People might judge him. But then again, people tend to judge others based on their hair color, weight, body shape, voice, looks, education, music choices, fashion choices… In other words, critical people will always find reasons to judge others.
Ignore them. Shake it off.
A big step is to not think about what “they” will say. Think about what you need to do to get emotionally healthy. Think about what a tremendous gift you are giving yourself by attending therapy.
“Stigma connected to getting help for psychological or behavioral concerns used to be a strong deterrent for people,” states the American Psychological in its article Psychotherapy: Myth vs Reality. “But getting help is now seen as a sign of resourcefulness.”
12. I want to be sure it works
Therapy isn’t magical. No magic spell exists to immediately “fix” the problem.
However, if you dedicate yourself to going to the right therapist and you are honest and open in your sessions, you will most likely find yourself getting better.
“Talking can actually do a lot of good. Discussing something with someone who cares about you and who is not judgmental helps relieve the emotional pressure caused by keeping our thoughts and feelings to ourselves. But counseling involves much more than just talking. Counseling provides a way for us to understand who we are and how we relate to the world around us. In counseling we focus our attention on aspects of our experience that we may have been previously unaware of. This provides new ways of looking at our problems and this often gives us new ways to handle these problems.” (Gustavus Augustus College, “The Top 10 Reasons People Avoid Counseling“)
13. I don’t want to even think about my problems
But here you are at The Invisible Scar. Clearly, you are searching for understanding, for healing. (And that’s a good thing!)
14. I don’t want to feel bad about myself or my life
A good therapist will not set out to make you feel bad.
A good therapist should be open and willing to understand your concerns. If your counselor doesn’t take your concerns seriously or is unwilling to accept feedback, then it’s probably in your best interest to consult with another therapist about it.” (Noah Rubenstein, “50 Warning Signs of Questionable Therapy and Counseling“)
15. No one will understand me
A good therapist wants to understand and help her patient. (Helping others is one reason therapists become therapists, after all.) And chances are high that a therapist will be disposed to believe the patient.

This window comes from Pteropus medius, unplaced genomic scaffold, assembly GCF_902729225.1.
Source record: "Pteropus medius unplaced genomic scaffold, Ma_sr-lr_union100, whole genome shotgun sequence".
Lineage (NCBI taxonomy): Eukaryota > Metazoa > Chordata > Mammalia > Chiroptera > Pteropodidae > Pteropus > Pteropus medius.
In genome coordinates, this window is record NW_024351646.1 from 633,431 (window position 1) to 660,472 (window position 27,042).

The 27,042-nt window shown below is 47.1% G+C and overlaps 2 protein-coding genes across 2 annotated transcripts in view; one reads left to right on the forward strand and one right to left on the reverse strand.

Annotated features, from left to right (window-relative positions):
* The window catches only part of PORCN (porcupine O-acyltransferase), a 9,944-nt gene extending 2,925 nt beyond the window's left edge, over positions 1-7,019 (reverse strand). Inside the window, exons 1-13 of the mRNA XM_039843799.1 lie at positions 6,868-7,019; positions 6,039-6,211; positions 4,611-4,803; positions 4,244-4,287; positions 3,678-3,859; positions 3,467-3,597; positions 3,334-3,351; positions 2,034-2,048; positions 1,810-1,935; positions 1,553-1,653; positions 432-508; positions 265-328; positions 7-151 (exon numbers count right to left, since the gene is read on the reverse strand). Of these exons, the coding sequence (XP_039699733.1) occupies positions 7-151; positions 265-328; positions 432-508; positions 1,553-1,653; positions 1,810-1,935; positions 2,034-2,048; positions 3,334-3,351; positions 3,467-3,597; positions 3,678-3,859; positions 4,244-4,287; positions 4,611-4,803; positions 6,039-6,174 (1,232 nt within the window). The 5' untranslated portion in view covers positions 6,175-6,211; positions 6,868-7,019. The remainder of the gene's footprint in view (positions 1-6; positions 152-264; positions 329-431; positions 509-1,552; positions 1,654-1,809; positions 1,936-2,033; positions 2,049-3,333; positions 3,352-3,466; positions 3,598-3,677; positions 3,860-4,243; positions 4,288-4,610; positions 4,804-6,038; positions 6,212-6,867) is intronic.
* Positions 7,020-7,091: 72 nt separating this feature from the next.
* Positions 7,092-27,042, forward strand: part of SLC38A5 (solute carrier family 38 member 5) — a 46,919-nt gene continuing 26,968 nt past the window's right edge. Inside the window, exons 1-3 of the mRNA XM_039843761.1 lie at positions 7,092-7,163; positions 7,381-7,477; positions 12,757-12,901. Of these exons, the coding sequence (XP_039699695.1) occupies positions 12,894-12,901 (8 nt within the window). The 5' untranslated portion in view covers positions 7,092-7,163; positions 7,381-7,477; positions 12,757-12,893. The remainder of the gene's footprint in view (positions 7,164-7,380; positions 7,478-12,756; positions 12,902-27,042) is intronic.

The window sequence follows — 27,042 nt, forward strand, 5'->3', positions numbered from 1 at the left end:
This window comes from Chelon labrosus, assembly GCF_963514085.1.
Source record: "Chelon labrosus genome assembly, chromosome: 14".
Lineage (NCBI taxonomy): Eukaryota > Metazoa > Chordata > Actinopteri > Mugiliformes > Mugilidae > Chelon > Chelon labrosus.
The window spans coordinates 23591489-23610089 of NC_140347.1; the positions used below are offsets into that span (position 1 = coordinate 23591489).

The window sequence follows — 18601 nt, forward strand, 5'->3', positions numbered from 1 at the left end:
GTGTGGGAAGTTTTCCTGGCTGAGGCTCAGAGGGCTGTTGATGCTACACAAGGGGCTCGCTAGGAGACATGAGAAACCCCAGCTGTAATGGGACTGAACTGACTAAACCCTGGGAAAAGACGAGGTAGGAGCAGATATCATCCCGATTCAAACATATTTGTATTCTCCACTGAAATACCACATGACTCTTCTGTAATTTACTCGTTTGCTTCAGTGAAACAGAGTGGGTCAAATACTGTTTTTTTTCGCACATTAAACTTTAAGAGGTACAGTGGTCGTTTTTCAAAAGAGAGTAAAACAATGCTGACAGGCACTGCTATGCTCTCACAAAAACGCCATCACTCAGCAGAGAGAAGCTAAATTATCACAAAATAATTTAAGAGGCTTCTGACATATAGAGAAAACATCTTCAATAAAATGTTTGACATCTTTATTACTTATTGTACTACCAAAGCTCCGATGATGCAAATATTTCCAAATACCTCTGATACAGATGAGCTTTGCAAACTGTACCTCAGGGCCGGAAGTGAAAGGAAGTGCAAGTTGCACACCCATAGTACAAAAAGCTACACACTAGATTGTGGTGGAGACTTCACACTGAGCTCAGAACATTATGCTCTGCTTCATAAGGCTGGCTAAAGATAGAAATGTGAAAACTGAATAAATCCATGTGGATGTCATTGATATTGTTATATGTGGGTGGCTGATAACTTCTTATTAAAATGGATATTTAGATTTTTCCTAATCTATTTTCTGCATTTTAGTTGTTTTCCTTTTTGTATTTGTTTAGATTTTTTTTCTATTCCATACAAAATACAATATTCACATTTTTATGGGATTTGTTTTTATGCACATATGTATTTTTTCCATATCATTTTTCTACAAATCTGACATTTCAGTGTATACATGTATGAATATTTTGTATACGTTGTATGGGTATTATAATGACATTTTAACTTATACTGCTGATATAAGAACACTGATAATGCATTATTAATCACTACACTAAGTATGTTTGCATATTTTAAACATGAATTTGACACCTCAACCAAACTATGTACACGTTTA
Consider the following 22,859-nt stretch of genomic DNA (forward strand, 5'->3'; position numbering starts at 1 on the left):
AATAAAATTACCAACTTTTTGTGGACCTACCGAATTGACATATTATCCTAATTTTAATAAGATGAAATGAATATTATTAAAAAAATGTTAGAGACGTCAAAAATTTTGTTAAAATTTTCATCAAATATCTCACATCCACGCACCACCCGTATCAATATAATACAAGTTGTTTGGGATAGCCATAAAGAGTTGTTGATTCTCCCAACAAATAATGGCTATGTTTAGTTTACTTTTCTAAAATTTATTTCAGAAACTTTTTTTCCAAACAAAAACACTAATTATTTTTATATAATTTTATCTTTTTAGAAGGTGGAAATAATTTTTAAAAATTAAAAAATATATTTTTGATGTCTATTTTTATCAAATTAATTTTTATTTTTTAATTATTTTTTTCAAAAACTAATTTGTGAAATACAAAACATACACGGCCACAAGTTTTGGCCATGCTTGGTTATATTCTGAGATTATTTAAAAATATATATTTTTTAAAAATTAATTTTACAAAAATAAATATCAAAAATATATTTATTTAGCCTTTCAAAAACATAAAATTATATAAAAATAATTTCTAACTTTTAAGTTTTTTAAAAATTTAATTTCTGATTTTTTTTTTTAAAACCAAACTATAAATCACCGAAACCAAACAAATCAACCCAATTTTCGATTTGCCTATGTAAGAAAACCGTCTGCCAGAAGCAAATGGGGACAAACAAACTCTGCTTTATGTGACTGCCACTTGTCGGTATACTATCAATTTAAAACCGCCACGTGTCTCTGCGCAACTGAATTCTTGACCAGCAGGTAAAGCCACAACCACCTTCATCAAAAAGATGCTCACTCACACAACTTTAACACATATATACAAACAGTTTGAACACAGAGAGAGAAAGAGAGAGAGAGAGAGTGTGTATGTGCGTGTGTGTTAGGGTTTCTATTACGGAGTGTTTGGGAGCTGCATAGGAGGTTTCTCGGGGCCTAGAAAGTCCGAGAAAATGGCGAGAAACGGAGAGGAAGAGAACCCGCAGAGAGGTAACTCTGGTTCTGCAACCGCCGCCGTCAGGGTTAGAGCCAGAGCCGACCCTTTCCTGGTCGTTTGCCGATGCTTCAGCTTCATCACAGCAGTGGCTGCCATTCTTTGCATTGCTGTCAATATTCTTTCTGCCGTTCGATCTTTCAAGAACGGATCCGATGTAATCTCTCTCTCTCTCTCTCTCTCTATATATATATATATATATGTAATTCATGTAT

However, should an adult survivor find himself with a therapist who doesn’t believe him—even though he is being open and honest in what has happened—the adult survivor should consider talking to a different therapist.
Sometimes, that happens… but don’t let the possibility of that happening deter you from seeking therapy.
16. My last therapist was awful
Some therapists are wonderful; some are wretched. Perhaps you didn’t do your homework and ended up with a therapist who ended up not being the right fit for your needs. Or maybe you did do your homework and still your therapist was a walking disaster.
I get a lot of emails and comments about people telling me that I am wrong, wrong, wrong, in recommending therapy. “No one can help me! I tried X many therapists and they didn’t work for me!” or “I had a bad therapist! I am never trying therapy again!” or “Therapists suck! They’re all awful.”
Let’s be real, friends. Not every therapist provides stellar counseling. But some do. A heckuva lot of them do. So, stay vigilant, stay persistent, and find that therapist that will click with you.
And then be patient with your therapist. They can only offer counseling on what you tell them, so be open and honest with your therapist. Give the relationship some time to work. If after several sessions, you feel disheartened and lost and like you’ve gotten worse … then, by all means, look for a new therapist.
Crappy therapy happens. But don’t give up. Find a new counselor. Give therapy another shot.
17. I can’t see the point of going
The benefits of therapy are manifold. People who attend talk therapy usually gain…
- Long-lasting change
- The feeling of being understood
- Better health due to facing repressed emotions
- The skills needed to handle future flashbacks or setbacks
- A greater ability to express his/her thoughts
- A greater sense of self-worth
- A better understanding of who s/he is
- A better understanding of other people
- Greater empathy
- Deeper relationships
- Rewired brain
- Better skill set for handling pain, sorrow, and frustration
- Reduced stress
- Better boundary-setting
And much more.
* * *
Need more convincing that therapy isn’t just for crazy, weak oddballs? Check out this helpful article “Myths About Therapy” by the founder of GoodTherapy.org, Noah Rubenstein.
“A huge benefit of talk therapy is that its effects are long-lasting,” writes Alice G. Walton in her Forbes article 11 Intriguing Reasons to Give Talk Therapy a Try. “This is because you’re not only working through stuff, but you’re also developing the tools to help you deal with future stuff.”
Go for it. You’re worth it.
Originally published in June 2015. Updated article in May 2019.
Veronica Jarski is founder and managing editor of The Invisible Scar. She has extensive editorial experience and a bachelor’s degree in journalism. Her work has been featured on myriad publications. She also put together this ebook “What Really Happened,” a collection of expanded already published articles here in one easy-to-read PDF.